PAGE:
Off the bench, Minnesota features veteran sharp shooter Kevin Martin, talented Serbian big man Nemanja Bjelica, and promising youngsters Zach LaVine and Shabazz Muhammad. While none of these players performs very consistently, they all have enough offensive talent that they can't be neglected.
Keys to a Blazer Victory
Set Solid Screens: With Minnesota's ability to hedge or fight through on the pick-and-roll, Damian Lillard and CJ McCollum are going to have a hard time finding any penetration lanes unless setting quality picks is a point of emphasis for Portland's big men.
Knock down (quality) 3-point shots: So far this season, we've seen very little decrease in the volume of 3-point shots that the Blazers are attempting. This isn't necessarily a bad thing, as Portland still features some shooters on this year's squad, but there have been a few too many quick pull-up shots from distance with more than 14 seconds left on the shot clock. The Blazers don't need to give up on the long ball by any means, but they would be well served to be more patient in looking for and exploiting mismatches, rather than bombing away indiscriminately.
The guards are going to have to burn some energy on defense: Lillard's struggles fighting through screens are well-documented and while historically it's been okay to dare Rubio to beat you with his jumper, we've covered how well he is shooting so far this season. McCollum is going to have a tough matchup guarding the explosive Wiggins. One of the difficulties with the small guard lineup that the Blazers employ is that it becomes very difficult to hide either of them on defense. Even at his advanced age, Prince is 6-foot-9 and would be able to do work on McCollum, should Portland have versatile defender Al Farouq-Aminu guard Wiggins for stretches.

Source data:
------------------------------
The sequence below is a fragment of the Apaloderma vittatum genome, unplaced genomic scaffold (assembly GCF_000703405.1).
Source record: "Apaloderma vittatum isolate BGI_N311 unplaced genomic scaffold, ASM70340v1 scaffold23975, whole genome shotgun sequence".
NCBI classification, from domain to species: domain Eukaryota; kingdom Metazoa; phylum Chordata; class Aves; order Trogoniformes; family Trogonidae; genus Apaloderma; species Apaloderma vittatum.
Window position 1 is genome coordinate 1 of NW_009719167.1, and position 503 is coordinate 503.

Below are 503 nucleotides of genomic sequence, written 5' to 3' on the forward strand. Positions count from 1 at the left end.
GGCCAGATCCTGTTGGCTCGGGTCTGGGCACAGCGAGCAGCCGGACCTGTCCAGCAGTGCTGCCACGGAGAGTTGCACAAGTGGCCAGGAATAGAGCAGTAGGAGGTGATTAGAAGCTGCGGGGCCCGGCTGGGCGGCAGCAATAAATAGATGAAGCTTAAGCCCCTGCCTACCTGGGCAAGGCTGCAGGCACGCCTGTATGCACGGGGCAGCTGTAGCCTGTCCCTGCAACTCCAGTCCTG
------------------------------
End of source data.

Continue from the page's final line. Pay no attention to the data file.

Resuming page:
Don't let Towns get comfortable: Towns has demonstrated stellar footwork around the basket with scoring post moves that look anything but rookie-esque. Mason Plumlee, and either Ed Davis or Meyers Leonard are going to need to play Towns physically without being overly aggressive. Pushing him out of his comfort spots on the block, jostling for position on their way down court, and generally making life as tough as possible for the talented rookie are going to be something that Towns starts to see more of as opponents realize that he is a legitimate threat to beat them. The Blazers need to set the tone with him early and not let up.
Bench scoring: Ed Davis does the dirty work, but no one aside from Moe Harkless is putting the ball in the hoop off the bench with any regularity. Allen Crabbe and Noah Vonleh are shooting 33 percent combined in over 103 minutes so far this season. Portland needs bench scoring to come from somewhere, and both players are being counted on to produce, even if just in limited doses.
It's been a long time since Minnesota could be considered anything close to a favorite against Portland, but here we are. While they are still unproven over the long haul, the Timberwolves have amassed a nice collection of young talent. They are playing aggressively, confidently, and have the emotional push of Saunders' unfortunate passing.
The Blazers are desperate to get a win after dropping consecutive games against the Suns where the offense went through extended periods of aimlessness. Portland needs to get good shots for players other than their starting back court. If they're able to do so, they could walk out of the Target Center with the victory.